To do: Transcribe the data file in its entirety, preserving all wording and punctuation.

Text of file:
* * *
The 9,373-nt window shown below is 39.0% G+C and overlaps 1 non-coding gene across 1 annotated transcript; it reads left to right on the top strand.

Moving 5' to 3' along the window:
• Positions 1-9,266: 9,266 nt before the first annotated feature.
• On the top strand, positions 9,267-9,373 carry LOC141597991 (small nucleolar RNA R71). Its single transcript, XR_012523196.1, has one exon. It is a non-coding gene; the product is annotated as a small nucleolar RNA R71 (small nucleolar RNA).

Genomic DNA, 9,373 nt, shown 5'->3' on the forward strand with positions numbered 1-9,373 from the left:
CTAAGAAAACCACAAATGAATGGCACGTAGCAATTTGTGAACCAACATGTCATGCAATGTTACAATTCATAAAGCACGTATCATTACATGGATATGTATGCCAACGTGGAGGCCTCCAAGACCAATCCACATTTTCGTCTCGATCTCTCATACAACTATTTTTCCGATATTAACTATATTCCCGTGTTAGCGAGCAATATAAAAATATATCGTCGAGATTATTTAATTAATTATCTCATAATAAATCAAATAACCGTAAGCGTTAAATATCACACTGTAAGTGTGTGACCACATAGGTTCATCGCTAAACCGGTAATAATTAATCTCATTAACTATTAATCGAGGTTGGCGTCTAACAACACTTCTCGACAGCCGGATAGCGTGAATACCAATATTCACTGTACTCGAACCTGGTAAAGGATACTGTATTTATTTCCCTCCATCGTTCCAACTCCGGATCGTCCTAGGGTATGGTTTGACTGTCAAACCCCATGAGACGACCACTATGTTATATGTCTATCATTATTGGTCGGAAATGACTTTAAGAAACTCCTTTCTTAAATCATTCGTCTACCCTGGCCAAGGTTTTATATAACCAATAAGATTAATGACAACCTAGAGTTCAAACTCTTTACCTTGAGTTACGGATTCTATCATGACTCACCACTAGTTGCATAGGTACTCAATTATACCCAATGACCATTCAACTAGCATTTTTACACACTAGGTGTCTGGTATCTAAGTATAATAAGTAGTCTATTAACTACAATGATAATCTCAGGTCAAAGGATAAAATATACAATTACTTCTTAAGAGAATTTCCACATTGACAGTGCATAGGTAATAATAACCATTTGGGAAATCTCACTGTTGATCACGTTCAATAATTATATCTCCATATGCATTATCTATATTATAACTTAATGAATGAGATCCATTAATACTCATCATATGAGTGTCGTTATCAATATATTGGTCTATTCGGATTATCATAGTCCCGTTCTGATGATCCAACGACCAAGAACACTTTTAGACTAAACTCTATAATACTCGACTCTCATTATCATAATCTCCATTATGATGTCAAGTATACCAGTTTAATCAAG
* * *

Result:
The 9,373-nt window shown below is 39.0% G+C and overlaps 1 non-coding gene across 1 annotated transcript; it reads left to right on the top strand.

Moving 5' to 3' along the window:
• Positions 1-9,266: 9,266 nt before the first annotated feature.
• On the top strand, positions 9,267-9,373 carry LOC141597991 (small nucleolar RNA R71). Its single transcript, XR_012523196.1, has one exon. It is a non-coding gene; the product is annotated as a small nucleolar RNA R71 (small nucleolar RNA).

Genomic DNA, 9,373 nt, shown 5'->3' on the forward strand with positions numbered 1-9,373 from the left:
CTAAGAAAACCACAAATGAATGGCACGTAGCAATTTGTGAACCAACATGTCATGCAATGTTACAATTCATAAAGCACGTATCATTACATGGATATGTATGCCAACGTGGAGGCCTCCAAGACCAATCCACATTTTCGTCTCGATCTCTCATACAACTATTTTTCCGATATTAACTATATTCCCGTGTTAGCGAGCAATATAAAAATATATCGTCGAGATTATTTAATTAATTATCTCATAATAAATCAAATAACCGTAAGCGTTAAATATCACACTGTAAGTGTGTGACCACATAGGTTCATCGCTAAACCGGTAATAATTAATCTCATTAACTATTAATCGAGGTTGGCGTCTAACAACACTTCTCGACAGCCGGATAGCGTGAATACCAATATTCACTGTACTCGAACCTGGTAAAGGATACTGTATTTATTTCCCTCCATCGTTCCAACTCCGGATCGTCCTAGGGTATGGTTTGACTGTCAAACCCCATGAGACGACCACTATGTTATATGTCTATCATTATTGGTCGGAAATGACTTTAAGAAACTCCTTTCTTAAATCATTCGTCTACCCTGGCCAAGGTTTTATATAACCAATAAGATTAATGACAACCTAGAGTTCAAACTCTTTACCTTGAGTTACGGATTCTATCATGACTCACCACTAGTTGCATAGGTACTCAATTATACCCAATGACCATTCAACTAGCATTTTTACACACTAGGTGTCTGGTATCTAAGTATAATAAGTAGTCTATTAACTACAATGATAATCTCAGGTCAAAGGATAAAATATACAATTACTTCTTAAGAGAATTTCCACATTGACAGTGCATAGGTAATAATAACCATTTGGGAAATCTCACTGTTGATCACGTTCAATAATTATATCTCCATATGCATTATCTATATTATAACTTAATGAATGAGATCCATTAATACTCATCATATGAGTGTCGTTATCAATATATTGGTCTATTCGGATTATCATAGTCCCGTTCTGATGATCCAACGACCAAGAACACTTTTAGACTAAACTCTATAATACTCGACTCTCATTATCATAATCTCCATTATGATGTCAAGTATACCAGTTTAATCAAG